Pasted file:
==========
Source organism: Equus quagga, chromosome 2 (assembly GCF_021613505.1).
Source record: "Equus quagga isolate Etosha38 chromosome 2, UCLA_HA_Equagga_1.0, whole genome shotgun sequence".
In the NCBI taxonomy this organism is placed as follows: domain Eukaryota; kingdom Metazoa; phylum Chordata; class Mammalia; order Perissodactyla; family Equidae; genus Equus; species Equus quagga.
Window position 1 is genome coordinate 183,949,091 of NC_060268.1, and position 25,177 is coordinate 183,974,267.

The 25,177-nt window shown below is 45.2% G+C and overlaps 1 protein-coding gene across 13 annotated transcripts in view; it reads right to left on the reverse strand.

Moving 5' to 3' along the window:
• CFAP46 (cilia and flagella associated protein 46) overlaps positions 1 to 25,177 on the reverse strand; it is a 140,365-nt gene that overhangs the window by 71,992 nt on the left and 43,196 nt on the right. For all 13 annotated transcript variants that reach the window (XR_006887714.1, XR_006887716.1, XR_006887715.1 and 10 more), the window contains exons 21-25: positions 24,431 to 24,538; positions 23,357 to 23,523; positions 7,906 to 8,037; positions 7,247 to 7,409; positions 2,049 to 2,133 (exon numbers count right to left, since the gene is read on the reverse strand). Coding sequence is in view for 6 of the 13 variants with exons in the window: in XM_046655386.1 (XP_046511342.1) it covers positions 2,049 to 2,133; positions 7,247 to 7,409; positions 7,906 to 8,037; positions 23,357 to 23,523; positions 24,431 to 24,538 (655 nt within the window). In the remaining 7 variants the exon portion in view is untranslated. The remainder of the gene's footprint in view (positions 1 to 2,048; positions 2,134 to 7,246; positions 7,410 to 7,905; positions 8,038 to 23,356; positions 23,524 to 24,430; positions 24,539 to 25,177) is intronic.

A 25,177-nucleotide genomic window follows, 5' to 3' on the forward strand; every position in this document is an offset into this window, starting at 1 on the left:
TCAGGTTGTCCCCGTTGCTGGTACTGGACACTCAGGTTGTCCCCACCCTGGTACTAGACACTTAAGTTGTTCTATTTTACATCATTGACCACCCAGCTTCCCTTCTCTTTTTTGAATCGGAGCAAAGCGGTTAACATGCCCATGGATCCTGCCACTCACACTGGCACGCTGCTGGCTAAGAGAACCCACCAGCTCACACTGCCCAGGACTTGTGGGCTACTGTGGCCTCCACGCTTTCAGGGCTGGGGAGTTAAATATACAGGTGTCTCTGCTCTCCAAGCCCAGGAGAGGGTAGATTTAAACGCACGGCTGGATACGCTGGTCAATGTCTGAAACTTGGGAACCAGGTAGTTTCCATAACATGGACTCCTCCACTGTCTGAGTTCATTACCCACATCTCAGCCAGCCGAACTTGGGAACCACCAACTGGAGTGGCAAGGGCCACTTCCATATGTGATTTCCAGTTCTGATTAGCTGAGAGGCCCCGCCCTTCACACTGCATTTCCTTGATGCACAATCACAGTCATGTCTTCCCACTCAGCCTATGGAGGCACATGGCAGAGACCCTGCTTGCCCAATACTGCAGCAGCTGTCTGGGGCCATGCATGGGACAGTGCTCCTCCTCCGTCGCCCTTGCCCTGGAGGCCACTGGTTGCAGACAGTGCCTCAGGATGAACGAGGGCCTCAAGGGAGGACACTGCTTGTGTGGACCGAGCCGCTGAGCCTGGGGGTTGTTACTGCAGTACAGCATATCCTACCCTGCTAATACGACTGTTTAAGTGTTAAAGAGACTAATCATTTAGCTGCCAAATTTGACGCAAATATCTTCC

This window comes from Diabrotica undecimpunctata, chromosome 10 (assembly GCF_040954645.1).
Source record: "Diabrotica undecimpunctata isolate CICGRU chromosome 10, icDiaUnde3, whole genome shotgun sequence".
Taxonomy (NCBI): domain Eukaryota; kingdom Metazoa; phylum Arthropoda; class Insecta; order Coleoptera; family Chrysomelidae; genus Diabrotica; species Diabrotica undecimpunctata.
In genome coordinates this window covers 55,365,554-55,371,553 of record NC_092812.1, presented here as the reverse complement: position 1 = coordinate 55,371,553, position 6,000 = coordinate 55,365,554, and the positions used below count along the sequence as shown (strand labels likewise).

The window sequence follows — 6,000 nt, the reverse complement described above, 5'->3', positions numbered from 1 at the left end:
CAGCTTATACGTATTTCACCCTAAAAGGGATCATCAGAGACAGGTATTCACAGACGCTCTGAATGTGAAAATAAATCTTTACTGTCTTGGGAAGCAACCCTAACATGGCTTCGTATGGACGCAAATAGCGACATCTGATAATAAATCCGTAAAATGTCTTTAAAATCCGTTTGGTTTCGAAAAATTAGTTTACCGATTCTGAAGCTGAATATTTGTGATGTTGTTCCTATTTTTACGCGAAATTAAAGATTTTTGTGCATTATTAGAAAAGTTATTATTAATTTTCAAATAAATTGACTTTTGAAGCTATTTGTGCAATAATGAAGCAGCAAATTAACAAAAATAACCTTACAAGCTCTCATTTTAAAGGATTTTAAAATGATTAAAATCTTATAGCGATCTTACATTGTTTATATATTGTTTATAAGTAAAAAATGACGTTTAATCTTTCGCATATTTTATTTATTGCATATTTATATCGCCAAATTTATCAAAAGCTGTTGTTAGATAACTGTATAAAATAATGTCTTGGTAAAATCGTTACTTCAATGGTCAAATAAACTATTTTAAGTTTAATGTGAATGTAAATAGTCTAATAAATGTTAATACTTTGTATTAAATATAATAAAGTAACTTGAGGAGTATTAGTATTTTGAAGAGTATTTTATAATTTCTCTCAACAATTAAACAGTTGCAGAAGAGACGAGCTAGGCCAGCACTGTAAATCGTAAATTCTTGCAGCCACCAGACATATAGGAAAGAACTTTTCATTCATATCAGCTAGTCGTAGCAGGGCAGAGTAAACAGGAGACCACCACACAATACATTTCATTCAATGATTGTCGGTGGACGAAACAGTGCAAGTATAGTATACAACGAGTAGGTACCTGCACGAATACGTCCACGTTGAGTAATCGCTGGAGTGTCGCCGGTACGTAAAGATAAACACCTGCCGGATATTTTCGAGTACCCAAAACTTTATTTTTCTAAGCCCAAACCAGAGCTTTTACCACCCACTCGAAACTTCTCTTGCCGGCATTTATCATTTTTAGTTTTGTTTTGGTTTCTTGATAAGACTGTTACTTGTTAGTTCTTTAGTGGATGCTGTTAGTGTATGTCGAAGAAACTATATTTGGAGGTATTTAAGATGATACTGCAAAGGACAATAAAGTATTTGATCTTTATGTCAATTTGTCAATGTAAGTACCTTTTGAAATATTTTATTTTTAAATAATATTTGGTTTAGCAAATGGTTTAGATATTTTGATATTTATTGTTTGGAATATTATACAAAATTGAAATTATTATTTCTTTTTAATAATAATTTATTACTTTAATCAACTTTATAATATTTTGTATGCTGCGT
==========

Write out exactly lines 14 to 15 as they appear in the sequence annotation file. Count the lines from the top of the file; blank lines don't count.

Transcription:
The window sequence follows — 6,000 nt, the reverse complement described above, 5'->3', positions numbered from 1 at the left end:
CAGCTTATACGTATTTCACCCTAAAAGGGATCATCAGAGACAGGTATTCACAGACGCTCTGAATGTGAAAATAAATCTTTACTGTCTTGGGAAGCAACCCTAACATGGCTTCGTATGGACGCAAATAGCGACATCTGATAATAAATCCGTAAAATGTCTTTAAAATCCGTTTGGTTTCGAAAAATTAGTTTACCGATTCTGAAGCTGAATATTTGTGATGTTGTTCCTATTTTTACGCGAAATTAAAGATTTTTGTGCATTATTAGAAAAGTTATTATTAATTTTCAAATAAATTGACTTTTGAAGCTATTTGTGCAATAATGAAGCAGCAAATTAACAAAAATAACCTTACAAGCTCTCATTTTAAAGGATTTTAAAATGATTAAAATCTTATAGCGATCTTACATTGTTTATATATTGTTTATAAGTAAAAAATGACGTTTAATCTTTCGCATATTTTATTTATTGCATATTTATATCGCCAAATTTATCAAAAGCTGTTGTTAGATAACTGTATAAAATAATGTCTTGGTAAAATCGTTACTTCAATGGTCAAATAAACTATTTTAAGTTTAATGTGAATGTAAATAGTCTAATAAATGTTAATACTTTGTATTAAATATAATAAAGTAACTTGAGGAGTATTAGTATTTTGAAGAGTATTTTATAATTTCTCTCAACAATTAAACAGTTGCAGAAGAGACGAGCTAGGCCAGCACTGTAAATCGTAAATTCTTGCAGCCACCAGACATATAGGAAAGAACTTTTCATTCATATCAGCTAGTCGTAGCAGGGCAGAGTAAACAGGAGACCACCACACAATACATTTCATTCAATGATTGTCGGTGGACGAAACAGTGCAAGTATAGTATACAACGAGTAGGTACCTGCACGAATACGTCCACGTTGAGTAATCGCTGGAGTGTCGCCGGTACGTAAAGATAAACACCTGCCGGATATTTTCGAGTACCCAAAACTTTATTTTTCTAAGCCCAAACCAGAGCTTTTACCACCCACTCGAAACTTCTCTTGCCGGCATTTATCATTTTTAGTTTTGTTTTGGTTTCTTGATAAGACTGTTACTTGTTAGTTCTTTAGTGGATGCTGTTAGTGTATGTCGAAGAAACTATATTTGGAGGTATTTAAGATGATACTGCAAAGGACAATAAAGTATTTGATCTTTATGTCAATTTGTCAATGTAAGTACCTTTTGAAATATTTTATTTTTAAATAATATTTGGTTTAGCAAATGGTTTAGATATTTTGATATTTATTGTTTGGAATATTATACAAAATTGAAATTATTATTTCTTTTTAATAATAATTTATTACTTTAATCAACTTTATAATATTTTGTATGCTGCGT